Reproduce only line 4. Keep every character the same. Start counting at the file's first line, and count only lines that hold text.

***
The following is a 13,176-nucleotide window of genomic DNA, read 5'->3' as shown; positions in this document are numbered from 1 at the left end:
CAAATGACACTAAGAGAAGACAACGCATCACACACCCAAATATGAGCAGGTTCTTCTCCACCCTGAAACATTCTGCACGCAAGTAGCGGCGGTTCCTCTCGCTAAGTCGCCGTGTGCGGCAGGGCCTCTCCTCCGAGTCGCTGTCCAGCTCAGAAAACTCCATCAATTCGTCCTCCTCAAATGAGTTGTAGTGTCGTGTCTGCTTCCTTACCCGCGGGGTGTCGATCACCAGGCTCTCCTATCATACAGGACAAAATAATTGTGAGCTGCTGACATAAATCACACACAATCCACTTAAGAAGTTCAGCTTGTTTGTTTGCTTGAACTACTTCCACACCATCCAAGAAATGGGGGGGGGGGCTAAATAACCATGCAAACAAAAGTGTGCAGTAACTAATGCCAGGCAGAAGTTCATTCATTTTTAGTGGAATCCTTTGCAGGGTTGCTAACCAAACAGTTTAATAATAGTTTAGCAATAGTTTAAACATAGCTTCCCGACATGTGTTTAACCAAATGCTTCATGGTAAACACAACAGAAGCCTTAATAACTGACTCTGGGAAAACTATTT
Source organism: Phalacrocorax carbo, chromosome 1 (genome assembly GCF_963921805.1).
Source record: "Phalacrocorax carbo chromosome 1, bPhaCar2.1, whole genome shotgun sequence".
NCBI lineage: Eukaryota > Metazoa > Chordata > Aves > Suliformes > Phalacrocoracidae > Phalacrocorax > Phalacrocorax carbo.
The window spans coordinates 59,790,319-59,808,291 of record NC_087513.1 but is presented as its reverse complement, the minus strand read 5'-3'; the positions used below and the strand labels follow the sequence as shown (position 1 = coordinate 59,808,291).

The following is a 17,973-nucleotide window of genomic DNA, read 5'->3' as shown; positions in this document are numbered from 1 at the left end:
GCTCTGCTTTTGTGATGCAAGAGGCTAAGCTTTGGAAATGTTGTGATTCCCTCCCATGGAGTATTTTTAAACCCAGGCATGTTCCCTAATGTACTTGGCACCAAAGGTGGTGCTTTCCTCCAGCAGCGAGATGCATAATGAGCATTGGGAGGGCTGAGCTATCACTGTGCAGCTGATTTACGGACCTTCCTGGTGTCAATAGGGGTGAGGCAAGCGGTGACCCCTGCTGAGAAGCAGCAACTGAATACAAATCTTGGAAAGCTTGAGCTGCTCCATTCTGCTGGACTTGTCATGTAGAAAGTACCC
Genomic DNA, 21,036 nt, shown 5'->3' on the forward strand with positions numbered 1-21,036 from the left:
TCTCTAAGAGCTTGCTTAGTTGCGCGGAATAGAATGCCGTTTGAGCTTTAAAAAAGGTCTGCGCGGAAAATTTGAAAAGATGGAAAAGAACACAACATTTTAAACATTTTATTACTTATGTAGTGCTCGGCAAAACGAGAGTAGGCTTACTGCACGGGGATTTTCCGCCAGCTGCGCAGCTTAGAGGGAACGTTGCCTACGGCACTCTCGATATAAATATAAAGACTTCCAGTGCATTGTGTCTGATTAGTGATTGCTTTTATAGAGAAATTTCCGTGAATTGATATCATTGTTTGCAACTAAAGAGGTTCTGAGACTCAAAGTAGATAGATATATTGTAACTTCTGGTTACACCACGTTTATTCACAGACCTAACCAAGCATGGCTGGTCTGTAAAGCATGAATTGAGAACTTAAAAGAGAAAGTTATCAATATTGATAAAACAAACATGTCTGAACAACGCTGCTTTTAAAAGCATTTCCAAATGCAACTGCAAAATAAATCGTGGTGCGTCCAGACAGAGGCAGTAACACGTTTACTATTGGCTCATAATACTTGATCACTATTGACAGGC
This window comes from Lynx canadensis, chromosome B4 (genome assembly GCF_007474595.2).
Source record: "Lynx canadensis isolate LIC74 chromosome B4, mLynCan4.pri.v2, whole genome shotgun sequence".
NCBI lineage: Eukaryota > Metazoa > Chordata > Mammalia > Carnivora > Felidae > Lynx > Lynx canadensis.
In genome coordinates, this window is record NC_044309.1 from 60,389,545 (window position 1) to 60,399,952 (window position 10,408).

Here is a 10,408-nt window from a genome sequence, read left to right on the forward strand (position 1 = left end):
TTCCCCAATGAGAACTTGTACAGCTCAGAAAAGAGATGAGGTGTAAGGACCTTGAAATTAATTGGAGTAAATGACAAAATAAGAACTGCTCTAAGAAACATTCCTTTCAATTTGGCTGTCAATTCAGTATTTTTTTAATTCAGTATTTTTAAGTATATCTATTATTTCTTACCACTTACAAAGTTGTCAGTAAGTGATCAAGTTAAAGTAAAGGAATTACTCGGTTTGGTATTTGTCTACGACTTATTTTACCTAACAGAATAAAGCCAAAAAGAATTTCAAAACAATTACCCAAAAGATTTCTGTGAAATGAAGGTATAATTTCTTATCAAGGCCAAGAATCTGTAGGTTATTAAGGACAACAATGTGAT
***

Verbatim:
Source record: "Phalacrocorax carbo chromosome 1, bPhaCar2.1, whole genome shotgun sequence".